Different firms have varying electronic standards, and templates and conventions. In the BIM world this also means varying project file templates, families, detail components and even line styles. Choose one team to lead file set-up and commit to using one firm’s library of families and graphic standards. This ensures users implement the same line styles, naming conventions and annotation symbols throughout the course of documentation. Establishing shared elements like grids, project base point, and levels are important in ensuring model, drawing and graphic coordination. Scheduling items like doors and casework across linked models will benefit from this process in turn, as the families will already have the same parameters needed for scheduling.
Overall plans and ceiling plans at 1/8” scale are co-authored by our two firms. Thus visibility of the layers of construction documentation information is critical; and dimensions, tags, and keynotes that are drawn in one model need to appear as intended when linking into the partner model. We achieve this in our linked models utilizing the “by linked views” setting, a standard Revit setting allowing the linked view to appear exactly as drawn in the host model.
The “by linked views” setting allows visibility of model elements, annotation symbols, detail line work and dimensions. However, reference view tags such as section markers, elevation markers and callouts do not appear in the host model. For example, an enlarged plan callout in the partner file will simply not appear when linked into the host file. To work around this issue, we coordinated “dummy views” in the Payette model – that is a callout, elevation tag or section marker drawn in the Payette model that navigates the audience to the correct sheet. This means establishing sheets for the sole purpose of navigation, and excluding them from the print set. And by default, the Payette model became the only model capable of printing the co-authored sheets for documentation.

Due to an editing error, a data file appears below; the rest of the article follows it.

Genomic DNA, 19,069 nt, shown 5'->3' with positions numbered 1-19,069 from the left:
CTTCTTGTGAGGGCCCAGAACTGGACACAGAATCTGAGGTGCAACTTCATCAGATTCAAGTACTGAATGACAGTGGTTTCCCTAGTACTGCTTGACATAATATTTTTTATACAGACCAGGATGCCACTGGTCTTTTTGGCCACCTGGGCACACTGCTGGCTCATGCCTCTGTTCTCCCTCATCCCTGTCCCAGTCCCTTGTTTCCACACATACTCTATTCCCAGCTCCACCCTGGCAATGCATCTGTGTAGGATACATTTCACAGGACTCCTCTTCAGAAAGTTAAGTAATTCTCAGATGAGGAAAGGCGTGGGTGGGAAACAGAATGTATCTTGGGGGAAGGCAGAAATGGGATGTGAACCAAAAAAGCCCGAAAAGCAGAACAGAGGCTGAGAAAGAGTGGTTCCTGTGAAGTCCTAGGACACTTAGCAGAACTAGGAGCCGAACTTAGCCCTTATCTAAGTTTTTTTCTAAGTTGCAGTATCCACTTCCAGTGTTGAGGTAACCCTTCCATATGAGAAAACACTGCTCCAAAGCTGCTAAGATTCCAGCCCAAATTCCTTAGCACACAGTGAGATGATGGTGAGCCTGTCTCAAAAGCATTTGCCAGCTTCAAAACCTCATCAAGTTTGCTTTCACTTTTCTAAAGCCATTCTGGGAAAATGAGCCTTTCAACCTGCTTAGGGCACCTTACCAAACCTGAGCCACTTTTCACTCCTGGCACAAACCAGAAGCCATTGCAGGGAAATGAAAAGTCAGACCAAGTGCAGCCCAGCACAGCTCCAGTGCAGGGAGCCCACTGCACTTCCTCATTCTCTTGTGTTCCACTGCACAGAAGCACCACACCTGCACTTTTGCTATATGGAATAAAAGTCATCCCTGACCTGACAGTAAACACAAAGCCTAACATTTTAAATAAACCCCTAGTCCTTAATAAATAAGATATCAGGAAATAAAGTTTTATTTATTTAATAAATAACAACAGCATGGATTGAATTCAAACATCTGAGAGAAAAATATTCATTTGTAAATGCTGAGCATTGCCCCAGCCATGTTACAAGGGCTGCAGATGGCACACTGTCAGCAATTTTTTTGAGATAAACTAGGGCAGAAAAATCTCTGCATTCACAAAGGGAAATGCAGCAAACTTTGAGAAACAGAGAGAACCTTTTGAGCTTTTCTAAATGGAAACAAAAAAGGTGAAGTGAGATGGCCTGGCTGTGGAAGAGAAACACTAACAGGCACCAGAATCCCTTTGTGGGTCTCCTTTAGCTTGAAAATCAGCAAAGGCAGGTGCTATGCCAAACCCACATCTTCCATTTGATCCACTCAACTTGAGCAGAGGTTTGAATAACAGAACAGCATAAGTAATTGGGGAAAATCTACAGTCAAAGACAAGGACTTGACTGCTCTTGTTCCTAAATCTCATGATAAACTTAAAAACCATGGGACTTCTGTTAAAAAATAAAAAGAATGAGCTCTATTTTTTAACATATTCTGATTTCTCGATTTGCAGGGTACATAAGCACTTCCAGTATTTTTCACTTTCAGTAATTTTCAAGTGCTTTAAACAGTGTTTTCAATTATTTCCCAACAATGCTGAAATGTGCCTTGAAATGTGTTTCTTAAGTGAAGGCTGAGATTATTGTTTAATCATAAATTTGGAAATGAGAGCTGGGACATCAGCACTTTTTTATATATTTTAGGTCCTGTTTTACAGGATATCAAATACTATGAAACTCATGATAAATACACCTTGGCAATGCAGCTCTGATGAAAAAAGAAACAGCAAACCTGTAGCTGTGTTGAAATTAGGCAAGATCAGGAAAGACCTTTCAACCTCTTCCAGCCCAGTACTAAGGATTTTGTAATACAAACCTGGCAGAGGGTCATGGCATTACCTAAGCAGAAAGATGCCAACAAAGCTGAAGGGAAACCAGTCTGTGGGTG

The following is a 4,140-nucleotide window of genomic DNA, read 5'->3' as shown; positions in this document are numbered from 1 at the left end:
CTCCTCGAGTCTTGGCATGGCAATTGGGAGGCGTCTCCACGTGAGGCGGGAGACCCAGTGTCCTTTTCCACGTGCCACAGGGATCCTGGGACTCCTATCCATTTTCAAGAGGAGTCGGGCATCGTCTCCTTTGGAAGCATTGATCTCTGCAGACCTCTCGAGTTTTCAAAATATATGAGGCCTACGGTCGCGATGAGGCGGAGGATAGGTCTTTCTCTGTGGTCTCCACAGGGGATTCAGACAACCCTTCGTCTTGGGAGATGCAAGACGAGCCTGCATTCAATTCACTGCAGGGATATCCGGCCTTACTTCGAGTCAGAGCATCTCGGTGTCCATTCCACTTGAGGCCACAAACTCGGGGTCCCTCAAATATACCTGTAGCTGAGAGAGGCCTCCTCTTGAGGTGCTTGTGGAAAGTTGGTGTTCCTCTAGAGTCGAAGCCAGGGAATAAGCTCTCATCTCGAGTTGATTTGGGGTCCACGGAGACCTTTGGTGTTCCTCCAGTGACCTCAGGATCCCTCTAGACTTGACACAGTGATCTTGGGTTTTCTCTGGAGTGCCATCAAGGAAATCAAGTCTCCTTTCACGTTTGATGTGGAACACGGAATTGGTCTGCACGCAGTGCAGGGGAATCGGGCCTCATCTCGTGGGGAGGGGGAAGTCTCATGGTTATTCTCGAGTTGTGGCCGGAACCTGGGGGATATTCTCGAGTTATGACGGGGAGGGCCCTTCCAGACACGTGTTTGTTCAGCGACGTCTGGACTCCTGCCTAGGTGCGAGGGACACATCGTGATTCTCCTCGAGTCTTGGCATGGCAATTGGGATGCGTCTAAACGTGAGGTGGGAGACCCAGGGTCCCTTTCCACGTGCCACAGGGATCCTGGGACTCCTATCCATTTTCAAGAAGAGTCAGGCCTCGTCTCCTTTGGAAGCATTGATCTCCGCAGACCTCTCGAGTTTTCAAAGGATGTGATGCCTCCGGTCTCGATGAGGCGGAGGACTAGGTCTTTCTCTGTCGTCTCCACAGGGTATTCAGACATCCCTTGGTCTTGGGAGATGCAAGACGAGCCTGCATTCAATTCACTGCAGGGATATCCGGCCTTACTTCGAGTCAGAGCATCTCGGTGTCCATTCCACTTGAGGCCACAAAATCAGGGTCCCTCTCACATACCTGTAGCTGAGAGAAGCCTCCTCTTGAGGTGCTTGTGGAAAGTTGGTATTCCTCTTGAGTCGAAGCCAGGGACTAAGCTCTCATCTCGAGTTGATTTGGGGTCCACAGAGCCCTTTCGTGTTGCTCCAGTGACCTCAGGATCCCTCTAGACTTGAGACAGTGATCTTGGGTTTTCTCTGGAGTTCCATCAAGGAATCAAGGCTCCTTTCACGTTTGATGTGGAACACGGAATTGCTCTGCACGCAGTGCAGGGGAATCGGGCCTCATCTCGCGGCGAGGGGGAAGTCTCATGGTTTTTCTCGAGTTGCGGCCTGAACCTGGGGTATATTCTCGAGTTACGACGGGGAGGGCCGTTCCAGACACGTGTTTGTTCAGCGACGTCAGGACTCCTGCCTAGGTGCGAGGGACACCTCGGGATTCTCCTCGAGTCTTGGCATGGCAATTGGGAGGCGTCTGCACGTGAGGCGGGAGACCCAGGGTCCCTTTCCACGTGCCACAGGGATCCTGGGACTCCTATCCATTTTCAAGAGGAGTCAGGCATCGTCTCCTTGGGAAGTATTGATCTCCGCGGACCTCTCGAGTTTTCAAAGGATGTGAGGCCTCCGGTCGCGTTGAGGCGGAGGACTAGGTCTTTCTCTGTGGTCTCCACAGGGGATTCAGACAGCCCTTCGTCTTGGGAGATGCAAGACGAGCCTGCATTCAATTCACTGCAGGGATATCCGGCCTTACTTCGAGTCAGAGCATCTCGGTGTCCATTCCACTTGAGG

Fast forward to Construction Administration and we have encountered another obstacle. Although all revision bubbles drawn in the partner half of the building appear, their associated tags are not visible when linked into the host model. Tagging elements across linked models is possible – that is, I can tab select an item in the partner model and use my annotation symbols to tag it. However, when tagging a revision bubble that originates in a linked model, the reference number in the triangle appears without a number. Instead, the workaround we’ve devised requires us to draw and tag all revision bubbles in the host file.
Collectively we have learned a lot about BIM collaboration across offices of the same trade, and we continue to learn. Similarly, BIM software is quickly evolving and responding to user needs. BIM Cloud software is steadily improving and emerging as a viable solution to many of our collaboration obstacles. In fact, we are currently exploring the possibility of implementing a cloud through Construction Administration. There are alternate workflow processes for some of the obstacles we have encountered, and with software and personal advancements we will continue to seek for ways to improve our BIM collaboration workflow. Successful collaboration across offices takes planning, so remember, critical thinking about key items such as file structure, scope definition, shared model elements and co-authored drawing coordination will help get your team started in the right direction.
This post was co-authored by Cara Gastonguay, Associate AIA LEED AP, Payette and Carolyn Hoef, Associate AIA LEED BD+C, Ayers Saint Gross.